Id. Mr. Steffan responded to the ALJ's hypothetical about possible
employment for a person with the residual functional capacity ("RFC"),
"to perform the full range of work at the light exertional level, with
the following exceptions or limitations; that he should never climb
ladders, ropes or scaffolds, that he can occasionally climb ramps and
stairs, occasionally balance, stoop, kneel crouch and crawl, that he
should avoid exposure to extreme coldness, to concentrated respiratory
irritants, to unprotected heights, or unguarded hazardous equipment, and
that he is moderately limited in his ability to understand, remember and
carry out complex or detailed instructions or tasks," by stating that
such a person could perform work as a food assembler and security guard.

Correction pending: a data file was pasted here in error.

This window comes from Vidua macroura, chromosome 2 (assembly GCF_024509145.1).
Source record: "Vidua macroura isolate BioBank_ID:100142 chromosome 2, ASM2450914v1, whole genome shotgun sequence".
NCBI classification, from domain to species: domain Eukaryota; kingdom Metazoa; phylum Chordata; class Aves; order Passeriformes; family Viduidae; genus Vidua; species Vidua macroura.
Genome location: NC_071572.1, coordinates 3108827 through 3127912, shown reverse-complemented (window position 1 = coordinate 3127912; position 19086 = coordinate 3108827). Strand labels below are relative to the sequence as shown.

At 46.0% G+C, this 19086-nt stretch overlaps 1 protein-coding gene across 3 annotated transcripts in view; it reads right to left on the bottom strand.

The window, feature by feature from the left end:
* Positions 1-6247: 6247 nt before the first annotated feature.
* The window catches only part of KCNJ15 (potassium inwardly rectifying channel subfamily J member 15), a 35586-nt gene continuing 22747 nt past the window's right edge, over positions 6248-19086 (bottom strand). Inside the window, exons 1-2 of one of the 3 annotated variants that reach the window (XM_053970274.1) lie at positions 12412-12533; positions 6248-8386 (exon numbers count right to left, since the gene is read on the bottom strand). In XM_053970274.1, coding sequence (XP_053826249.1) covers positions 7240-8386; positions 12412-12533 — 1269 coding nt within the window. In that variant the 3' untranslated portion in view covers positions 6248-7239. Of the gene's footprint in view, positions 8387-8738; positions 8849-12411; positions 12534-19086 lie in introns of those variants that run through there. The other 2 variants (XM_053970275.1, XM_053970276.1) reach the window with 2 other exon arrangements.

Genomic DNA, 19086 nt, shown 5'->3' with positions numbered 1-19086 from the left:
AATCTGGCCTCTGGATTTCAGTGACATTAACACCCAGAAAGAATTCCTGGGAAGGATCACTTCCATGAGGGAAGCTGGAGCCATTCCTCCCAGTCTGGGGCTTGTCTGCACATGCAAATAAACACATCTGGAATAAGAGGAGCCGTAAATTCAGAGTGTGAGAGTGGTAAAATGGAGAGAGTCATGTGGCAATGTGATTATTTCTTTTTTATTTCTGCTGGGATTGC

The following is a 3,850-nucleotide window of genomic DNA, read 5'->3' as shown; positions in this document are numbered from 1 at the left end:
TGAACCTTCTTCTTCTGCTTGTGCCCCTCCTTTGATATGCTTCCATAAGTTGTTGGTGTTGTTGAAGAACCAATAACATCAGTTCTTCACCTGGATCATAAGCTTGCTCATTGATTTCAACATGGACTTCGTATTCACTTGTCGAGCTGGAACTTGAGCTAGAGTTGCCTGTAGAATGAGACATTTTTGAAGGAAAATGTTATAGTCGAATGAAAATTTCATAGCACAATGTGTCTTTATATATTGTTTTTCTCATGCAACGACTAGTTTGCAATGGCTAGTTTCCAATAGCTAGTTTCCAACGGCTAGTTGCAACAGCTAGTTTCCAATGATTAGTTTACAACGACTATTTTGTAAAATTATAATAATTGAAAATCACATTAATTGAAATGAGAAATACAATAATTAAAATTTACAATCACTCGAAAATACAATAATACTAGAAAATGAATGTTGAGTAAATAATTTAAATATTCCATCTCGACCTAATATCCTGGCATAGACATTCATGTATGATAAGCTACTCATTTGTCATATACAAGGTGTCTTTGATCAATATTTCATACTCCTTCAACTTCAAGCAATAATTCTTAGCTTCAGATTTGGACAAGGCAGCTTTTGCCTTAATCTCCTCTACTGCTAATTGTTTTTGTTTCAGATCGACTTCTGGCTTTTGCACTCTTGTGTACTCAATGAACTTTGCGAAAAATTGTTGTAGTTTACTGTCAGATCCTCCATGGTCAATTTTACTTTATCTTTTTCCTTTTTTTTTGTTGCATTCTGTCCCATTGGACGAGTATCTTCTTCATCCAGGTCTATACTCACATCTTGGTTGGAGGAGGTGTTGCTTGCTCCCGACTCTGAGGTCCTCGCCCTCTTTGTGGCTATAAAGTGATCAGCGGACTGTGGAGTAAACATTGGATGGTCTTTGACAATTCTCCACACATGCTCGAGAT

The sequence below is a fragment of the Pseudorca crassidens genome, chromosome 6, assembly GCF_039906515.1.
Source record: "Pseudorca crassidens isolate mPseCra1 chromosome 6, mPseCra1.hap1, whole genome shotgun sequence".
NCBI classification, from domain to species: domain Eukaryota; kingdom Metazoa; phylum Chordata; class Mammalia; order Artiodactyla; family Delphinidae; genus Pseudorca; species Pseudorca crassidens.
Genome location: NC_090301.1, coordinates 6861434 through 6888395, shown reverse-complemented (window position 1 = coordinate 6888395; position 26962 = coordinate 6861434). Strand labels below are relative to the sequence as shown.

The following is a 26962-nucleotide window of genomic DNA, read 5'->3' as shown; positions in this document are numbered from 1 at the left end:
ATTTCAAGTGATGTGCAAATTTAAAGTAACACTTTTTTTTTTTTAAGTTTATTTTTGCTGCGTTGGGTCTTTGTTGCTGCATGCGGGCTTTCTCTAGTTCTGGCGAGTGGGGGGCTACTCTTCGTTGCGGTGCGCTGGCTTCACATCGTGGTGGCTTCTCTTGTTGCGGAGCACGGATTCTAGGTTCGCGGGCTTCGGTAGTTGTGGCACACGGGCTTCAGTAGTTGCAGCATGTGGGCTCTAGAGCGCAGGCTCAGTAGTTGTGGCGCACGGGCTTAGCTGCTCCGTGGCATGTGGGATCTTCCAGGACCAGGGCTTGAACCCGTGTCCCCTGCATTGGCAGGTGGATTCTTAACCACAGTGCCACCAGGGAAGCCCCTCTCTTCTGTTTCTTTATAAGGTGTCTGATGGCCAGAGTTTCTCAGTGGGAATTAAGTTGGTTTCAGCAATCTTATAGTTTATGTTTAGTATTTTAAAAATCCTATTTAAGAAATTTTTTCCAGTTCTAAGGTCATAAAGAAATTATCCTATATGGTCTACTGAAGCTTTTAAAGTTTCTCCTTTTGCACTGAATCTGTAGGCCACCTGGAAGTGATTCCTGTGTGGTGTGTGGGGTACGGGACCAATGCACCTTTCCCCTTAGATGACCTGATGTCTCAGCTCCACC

The ALJ also asked Mr. Steffan if it would affect his opinion if the
hypothetical person was moderately limited in his ability to sustain
concentration. Id. Mr. Steffan opined that it would not affect the food
assembler position, but could affect the security guard position because
being a security guard requires a higher degree of attention and
concentration. Id. The ALJ then asked Mr. Steffan to identify other
occupations, with sufficient positions in this economy, that the
hypothetical person could perform. Id. Mr. Steffan responded with
assembler, cashier and general office clerk. Id. Mr. Steffan was also
asked to identify positions for the hypothetical person if he was limited
to sedentary work. Id. Mr. Steffan stated sedentary assembler, file
clerk, and general office clerk. (R. 98).
Finally, Mr. Steffan said that if the hypothetical person was
distracted by feelings of pain, fatigue, depression or any other kind of
distraction for less than five percent of the work day outside of
ordinary breaks he could still perform the previously cited jobs. Id. Mr. Steffan also stated that people in these types of jobs are
generally off-task about 20 percent of the day and that is considered to
be within adequate production levels. However, being ...